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Great Lakes Article:

Voracious bird must be culled, fishermen say
Fish-eating cormorants

Sarah Schmidt
National Post
02/01/2002

A protected bird has eaten its way into disfavour among recreational anglers and tour operators in the Great Lakes region, who say it's time to kill some of the fish-eating cormorants.

A quiet campaign to convince the Ontario Ministry of Natural Resources to lift the double-crested cormorant's protected status has boiled over on Manitoulin Island, where locals want the once-rare bird classified as a common crow or pest with no closed hunting season.

"There's no known benefit. We're not out to see them destroyed or annihilated, but we do want to see the stocks brought back down," said Jim Sloss, spokesman for United Fish and Game Clubs on the island.

Mr. Sloss is part of a province-wide push for an annual government cull of adult birds and an oil of cormorant eggs, a politically charged request that pits commerce against the environment.

The double-crested cormorant has undergone a population explosion since the 1970s. The bird, which began colonizing in the Great Lakes nearly 100 years ago, faced extinction from high levels of contaminants, particularly DDT.

The bird population rebounded once DDT was banned in 1969.

Environment Canada estimated there were more than 80,000 cormorants in the Great Lakes at end of the 1990s, up from 200 in the early 1970s. Current estimates put the number of birds at 350,000.

The voracious birds surface-dive for fish.

Fish-eating birds, and cormorants in particular, arouse suspicion and hostility among anglers, who believe they consume large quantities of desirable fish.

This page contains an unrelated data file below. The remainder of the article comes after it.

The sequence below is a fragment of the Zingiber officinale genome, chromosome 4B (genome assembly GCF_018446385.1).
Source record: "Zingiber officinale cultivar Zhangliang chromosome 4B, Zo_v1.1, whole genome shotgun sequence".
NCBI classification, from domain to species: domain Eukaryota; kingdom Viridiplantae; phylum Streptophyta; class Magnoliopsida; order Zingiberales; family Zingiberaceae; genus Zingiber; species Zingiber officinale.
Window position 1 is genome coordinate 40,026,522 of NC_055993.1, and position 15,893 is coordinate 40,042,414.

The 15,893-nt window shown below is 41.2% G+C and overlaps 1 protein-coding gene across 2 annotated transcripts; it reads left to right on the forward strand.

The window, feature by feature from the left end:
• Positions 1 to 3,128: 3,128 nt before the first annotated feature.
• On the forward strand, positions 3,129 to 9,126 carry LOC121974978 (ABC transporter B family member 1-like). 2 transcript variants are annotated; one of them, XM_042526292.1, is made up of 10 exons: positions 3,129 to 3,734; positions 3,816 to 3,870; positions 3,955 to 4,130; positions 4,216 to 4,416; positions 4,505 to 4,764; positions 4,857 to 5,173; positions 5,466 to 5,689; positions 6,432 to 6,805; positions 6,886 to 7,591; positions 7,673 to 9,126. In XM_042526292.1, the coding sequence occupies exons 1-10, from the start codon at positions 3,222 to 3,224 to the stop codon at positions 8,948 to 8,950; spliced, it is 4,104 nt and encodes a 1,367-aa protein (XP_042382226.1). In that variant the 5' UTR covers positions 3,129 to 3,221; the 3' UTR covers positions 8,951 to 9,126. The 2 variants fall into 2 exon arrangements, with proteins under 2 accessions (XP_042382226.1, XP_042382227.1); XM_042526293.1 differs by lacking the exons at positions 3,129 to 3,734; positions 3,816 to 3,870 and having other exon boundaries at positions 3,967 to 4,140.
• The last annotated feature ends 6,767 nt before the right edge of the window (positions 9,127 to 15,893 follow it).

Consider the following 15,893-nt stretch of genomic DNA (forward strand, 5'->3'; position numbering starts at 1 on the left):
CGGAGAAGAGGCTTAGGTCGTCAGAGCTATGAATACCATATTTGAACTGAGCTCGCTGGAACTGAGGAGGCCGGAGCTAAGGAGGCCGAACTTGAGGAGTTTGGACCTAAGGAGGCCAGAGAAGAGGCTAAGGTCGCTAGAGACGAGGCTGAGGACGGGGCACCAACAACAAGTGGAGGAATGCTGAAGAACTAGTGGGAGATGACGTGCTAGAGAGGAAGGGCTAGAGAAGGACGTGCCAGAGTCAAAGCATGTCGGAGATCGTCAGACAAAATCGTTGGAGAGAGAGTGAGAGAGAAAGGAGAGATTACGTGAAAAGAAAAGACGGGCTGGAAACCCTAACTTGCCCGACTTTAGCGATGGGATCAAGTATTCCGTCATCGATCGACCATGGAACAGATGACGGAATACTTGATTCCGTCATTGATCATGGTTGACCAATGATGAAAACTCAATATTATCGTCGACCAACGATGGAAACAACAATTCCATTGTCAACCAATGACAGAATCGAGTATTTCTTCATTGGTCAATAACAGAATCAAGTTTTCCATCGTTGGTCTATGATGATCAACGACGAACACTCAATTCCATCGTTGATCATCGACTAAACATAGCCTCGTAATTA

"It's such an economic issue from a tourism point of view. What we have is the Great Lakes and our natural benefit, but we're losing our fishery. Tourists come here for sports fishing, and they golf and shop and go out to dinner," Mr. Sloss said.

In May, 2000, the provincial Ministry of Natural Resources unveiled a five-year cormorant program to examine the effects of the bird on fish and wildlife populations and sensitive vegetation.

Barry Radford, a ministry spokesman, said data have been collected, but a decision has not yet been made .

Mark Holmes, spokesman for the Ontario Federation of Anglers and Hunters, said it is time for the provincial government to initiate its own control program. He estimates the cormorant annually consume about 20 million kilograms of fish in the Great Lakes.

"If they were a commercial fishery, they'd be shut down immediately," Mr. Holmes said.

Gregor Beck, director of conservation and science at the Ontario Federation of Naturalists, said it's too simple to blame fish-eating birds. He said there are too many uncertainties to determine a single cause to any problem.

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